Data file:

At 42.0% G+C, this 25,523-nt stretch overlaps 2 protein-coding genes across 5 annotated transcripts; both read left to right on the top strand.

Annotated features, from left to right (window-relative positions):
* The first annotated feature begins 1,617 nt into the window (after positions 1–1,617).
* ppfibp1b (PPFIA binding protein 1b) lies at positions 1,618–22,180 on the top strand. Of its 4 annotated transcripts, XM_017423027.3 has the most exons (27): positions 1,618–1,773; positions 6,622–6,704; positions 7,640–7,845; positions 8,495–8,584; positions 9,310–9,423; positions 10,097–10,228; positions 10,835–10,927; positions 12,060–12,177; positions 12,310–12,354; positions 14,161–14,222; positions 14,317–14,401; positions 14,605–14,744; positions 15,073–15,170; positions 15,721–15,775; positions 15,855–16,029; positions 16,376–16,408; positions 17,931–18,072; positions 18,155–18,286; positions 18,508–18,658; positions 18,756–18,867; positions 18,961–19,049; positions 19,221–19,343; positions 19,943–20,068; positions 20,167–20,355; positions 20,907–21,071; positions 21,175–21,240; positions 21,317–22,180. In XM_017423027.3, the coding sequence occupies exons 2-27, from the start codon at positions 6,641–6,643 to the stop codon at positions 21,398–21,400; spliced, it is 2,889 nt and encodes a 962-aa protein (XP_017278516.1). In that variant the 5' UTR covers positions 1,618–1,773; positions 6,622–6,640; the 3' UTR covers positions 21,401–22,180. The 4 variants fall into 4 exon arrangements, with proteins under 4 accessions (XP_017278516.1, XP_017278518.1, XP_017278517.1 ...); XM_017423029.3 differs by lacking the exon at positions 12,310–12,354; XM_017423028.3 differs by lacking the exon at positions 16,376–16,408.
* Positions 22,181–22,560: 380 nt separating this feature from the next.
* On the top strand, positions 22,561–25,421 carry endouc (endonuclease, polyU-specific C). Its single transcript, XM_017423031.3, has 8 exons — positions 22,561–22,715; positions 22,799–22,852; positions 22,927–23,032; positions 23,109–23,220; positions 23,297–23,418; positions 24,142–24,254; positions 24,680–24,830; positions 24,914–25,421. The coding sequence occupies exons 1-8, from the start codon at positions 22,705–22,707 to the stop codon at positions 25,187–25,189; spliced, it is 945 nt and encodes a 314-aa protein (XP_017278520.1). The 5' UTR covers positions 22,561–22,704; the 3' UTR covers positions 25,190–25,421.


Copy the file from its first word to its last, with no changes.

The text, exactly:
At 42.0% G+C, this 25,523-nt stretch overlaps 2 protein-coding genes across 5 annotated transcripts; both read left to right on the top strand.

Annotated features, from left to right (window-relative positions):
* The first annotated feature begins 1,617 nt into the window (after positions 1–1,617).
* ppfibp1b (PPFIA binding protein 1b) lies at positions 1,618–22,180 on the top strand. Of its 4 annotated transcripts, XM_017423027.3 has the most exons (27): positions 1,618–1,773; positions 6,622–6,704; positions 7,640–7,845; positions 8,495–8,584; positions 9,310–9,423; positions 10,097–10,228; positions 10,835–10,927; positions 12,060–12,177; positions 12,310–12,354; positions 14,161–14,222; positions 14,317–14,401; positions 14,605–14,744; positions 15,073–15,170; positions 15,721–15,775; positions 15,855–16,029; positions 16,376–16,408; positions 17,931–18,072; positions 18,155–18,286; positions 18,508–18,658; positions 18,756–18,867; positions 18,961–19,049; positions 19,221–19,343; positions 19,943–20,068; positions 20,167–20,355; positions 20,907–21,071; positions 21,175–21,240; positions 21,317–22,180. In XM_017423027.3, the coding sequence occupies exons 2-27, from the start codon at positions 6,641–6,643 to the stop codon at positions 21,398–21,400; spliced, it is 2,889 nt and encodes a 962-aa protein (XP_017278516.1). In that variant the 5' UTR covers positions 1,618–1,773; positions 6,622–6,640; the 3' UTR covers positions 21,401–22,180. The 4 variants fall into 4 exon arrangements, with proteins under 4 accessions (XP_017278516.1, XP_017278518.1, XP_017278517.1 ...); XM_017423029.3 differs by lacking the exon at positions 12,310–12,354; XM_017423028.3 differs by lacking the exon at positions 16,376–16,408.
* Positions 22,181–22,560: 380 nt separating this feature from the next.
* On the top strand, positions 22,561–25,421 carry endouc (endonuclease, polyU-specific C). Its single transcript, XM_017423031.3, has 8 exons — positions 22,561–22,715; positions 22,799–22,852; positions 22,927–23,032; positions 23,109–23,220; positions 23,297–23,418; positions 24,142–24,254; positions 24,680–24,830; positions 24,914–25,421. The coding sequence occupies exons 1-8, from the start codon at positions 22,705–22,707 to the stop codon at positions 25,187–25,189; spliced, it is 945 nt and encodes a 314-aa protein (XP_017278520.1). The 5' UTR covers positions 22,561–22,704; the 3' UTR covers positions 25,190–25,421.